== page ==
The Washington Post has a fascinating article about a Muslim doctor in rural Minnesota coming to terms with living in Trump country.
What's left out of the story that could shed light on our increasingly dysfunctional nation are the voices of the townspeople in Dawson, Minn., responding to Dr. Ayaz Virji.
Virji, who was corralled into giving talks about Islam by a Lutheran pastor, has spent much of the time since Trump's election feeling beset, angry, and confused. How could people be so stupid? Are they all bigots? Why should I stay here? Many of us have had similar responses to Trump's election, but perhaps not with the same intensity as Virji.
At one point, a co-worker tries to explain to Virji that it wasn't Trump's nutty anti-Muslim comments that sold Dawson voters, but high health care costs.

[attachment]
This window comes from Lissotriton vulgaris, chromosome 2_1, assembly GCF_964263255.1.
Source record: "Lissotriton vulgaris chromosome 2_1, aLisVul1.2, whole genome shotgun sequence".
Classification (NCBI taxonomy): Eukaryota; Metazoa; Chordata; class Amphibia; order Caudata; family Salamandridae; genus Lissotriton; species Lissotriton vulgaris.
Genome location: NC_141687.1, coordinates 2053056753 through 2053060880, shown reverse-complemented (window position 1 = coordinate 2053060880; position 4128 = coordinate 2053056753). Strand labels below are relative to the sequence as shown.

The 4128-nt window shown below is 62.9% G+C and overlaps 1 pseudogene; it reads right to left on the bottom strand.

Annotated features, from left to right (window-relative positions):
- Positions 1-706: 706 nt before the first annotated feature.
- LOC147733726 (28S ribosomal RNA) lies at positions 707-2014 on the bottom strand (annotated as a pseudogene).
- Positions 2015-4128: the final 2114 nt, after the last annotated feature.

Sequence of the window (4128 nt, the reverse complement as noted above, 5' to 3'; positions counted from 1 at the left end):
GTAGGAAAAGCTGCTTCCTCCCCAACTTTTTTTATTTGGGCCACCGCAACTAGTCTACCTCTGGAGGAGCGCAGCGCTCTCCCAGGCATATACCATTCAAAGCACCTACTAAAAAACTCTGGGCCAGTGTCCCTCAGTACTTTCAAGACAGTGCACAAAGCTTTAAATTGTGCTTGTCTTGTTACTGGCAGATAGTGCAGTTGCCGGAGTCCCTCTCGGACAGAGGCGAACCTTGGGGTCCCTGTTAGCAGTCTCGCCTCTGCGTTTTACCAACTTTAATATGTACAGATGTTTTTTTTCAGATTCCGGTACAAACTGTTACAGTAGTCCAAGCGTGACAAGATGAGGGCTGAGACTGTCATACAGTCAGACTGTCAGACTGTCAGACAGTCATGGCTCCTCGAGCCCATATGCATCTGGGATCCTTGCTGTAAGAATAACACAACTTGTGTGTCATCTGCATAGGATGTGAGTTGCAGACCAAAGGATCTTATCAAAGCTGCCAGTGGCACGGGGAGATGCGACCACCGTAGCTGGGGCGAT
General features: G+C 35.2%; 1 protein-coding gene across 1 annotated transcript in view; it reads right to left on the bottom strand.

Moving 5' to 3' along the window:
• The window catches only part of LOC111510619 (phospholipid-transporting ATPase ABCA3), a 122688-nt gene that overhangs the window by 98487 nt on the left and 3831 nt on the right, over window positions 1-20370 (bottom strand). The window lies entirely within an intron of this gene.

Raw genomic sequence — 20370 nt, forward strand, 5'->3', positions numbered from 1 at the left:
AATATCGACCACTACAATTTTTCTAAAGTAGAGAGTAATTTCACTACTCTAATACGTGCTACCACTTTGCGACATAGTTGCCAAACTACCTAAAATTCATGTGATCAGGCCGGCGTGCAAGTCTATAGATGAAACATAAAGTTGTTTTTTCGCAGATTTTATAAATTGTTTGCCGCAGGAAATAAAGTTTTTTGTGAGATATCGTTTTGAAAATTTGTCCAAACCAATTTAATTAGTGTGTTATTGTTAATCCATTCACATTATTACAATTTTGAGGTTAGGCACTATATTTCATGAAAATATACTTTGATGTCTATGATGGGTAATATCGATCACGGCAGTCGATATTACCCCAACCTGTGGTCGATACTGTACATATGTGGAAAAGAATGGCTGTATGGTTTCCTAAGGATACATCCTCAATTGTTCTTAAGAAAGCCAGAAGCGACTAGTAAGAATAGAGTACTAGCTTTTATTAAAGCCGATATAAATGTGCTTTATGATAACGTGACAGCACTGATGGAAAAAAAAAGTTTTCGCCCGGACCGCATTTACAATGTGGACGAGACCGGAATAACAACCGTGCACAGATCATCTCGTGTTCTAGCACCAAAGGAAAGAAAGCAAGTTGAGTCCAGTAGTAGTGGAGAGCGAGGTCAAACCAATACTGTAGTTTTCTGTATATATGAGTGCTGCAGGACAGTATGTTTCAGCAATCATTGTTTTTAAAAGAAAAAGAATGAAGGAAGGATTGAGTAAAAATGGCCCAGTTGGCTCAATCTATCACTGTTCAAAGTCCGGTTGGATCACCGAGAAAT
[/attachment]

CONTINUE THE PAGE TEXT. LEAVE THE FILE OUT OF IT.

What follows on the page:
One wants to know more. The residents of Dawson welcomed Virji and his family, and the local butcher volunteered to provide halal meat. Local kids came to Virji's house to play. People didn't care that Virji's wife wore a hijab.
It's easy to think of Trump voters as representing the darkest and most xenophobic aspects of our national personality. But, clearly, Dawson residents were not thinking of Virji or his religion when they voted for Trump.
So what were they thinking? And has Trump affected tolerance among his supporters for our Muslim neighbors?
One hopes the Post will go back to Dawson to find out.
FWIW, I live in a town about the size of Dawson. Around Memorial Day, the handful of neighbors flying Confederate flags in their front yards took them down. I would give cash money to know if one of the local pastors remonstrated his flock about this. If so, I'd give that money to that pastor's church.